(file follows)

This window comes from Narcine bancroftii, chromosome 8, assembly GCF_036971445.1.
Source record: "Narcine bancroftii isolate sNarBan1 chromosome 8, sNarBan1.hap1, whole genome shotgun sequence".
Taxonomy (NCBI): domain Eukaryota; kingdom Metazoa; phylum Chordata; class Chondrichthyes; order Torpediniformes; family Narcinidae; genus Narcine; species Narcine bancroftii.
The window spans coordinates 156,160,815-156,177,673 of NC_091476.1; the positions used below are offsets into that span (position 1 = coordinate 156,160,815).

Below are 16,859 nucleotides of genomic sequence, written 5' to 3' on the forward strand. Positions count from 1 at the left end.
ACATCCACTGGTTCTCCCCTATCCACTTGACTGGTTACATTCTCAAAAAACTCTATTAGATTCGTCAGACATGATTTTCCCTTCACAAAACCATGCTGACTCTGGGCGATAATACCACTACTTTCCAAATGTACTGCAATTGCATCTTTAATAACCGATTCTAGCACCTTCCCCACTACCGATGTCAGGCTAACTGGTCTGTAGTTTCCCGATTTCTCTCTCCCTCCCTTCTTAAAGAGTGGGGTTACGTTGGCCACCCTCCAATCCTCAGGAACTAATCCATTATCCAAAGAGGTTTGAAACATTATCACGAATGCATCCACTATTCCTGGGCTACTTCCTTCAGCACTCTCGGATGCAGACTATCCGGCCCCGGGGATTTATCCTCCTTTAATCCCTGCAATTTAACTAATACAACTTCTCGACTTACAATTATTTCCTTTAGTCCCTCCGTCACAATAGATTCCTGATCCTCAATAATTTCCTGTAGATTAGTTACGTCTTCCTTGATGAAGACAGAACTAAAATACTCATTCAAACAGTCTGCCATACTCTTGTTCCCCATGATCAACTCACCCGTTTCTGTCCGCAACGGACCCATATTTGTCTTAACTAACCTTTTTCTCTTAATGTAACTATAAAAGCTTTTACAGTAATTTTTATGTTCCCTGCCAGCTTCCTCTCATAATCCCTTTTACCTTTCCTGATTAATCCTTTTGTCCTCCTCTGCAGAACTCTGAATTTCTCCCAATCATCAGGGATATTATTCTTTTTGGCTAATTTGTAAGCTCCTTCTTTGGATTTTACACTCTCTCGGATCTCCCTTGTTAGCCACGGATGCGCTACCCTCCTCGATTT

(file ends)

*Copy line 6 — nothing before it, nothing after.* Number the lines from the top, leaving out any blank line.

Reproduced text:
ACATCCACTGGTTCTCCCCTATCCACTTGACTGGTTACATTCTCAAAAAACTCTATTAGATTCGTCAGACATGATTTTCCCTTCACAAAACCATGCTGACTCTGGGCGATAATACCACTACTTTCCAAATGTACTGCAATTGCATCTTTAATAACCGATTCTAGCACCTTCCCCACTACCGATGTCAGGCTAACTGGTCTGTAGTTTCCCGATTTCTCTCTCCCTCCCTTCTTAAAGAGTGGGGTTACGTTGGCCACCCTCCAATCCTCAGGAACTAATCCATTATCCAAAGAGGTTTGAAACATTATCACGAATGCATCCACTATTCCTGGGCTACTTCCTTCAGCACTCTCGGATGCAGACTATCCGGCCCCGGGGATTTATCCTCCTTTAATCCCTGCAATTTAACTAATACAACTTCTCGACTTACAATTATTTCCTTTAGTCCCTCCGTCACAATAGATTCCTGATCCTCAATAATTTCCTGTAGATTAGTTACGTCTTCCTTGATGAAGACAGAACTAAAATACTCATTCAAACAGTCTGCCATACTCTTGTTCCCCATGATCAACTCACCCGTTTCTGTCCGCAACGGACCCATATTTGTCTTAACTAACCTTTTTCTCTTAATGTAACTATAAAAGCTTTTACAGTAATTTTTATGTTCCCTGCCAGCTTCCTCTCATAATCCCTTTTACCTTTCCTGATTAATCCTTTTGTCCTCCTCTGCAGAACTCTGAATTTCTCCCAATCATCAGGGATATTATTCTTTTTGGCTAATTTGTAAGCTCCTTCTTTGGATTTTACACTCTCTCGGATCTCCCTTGTTAGCCACGGATGCGCTACCCTCCTCGATTT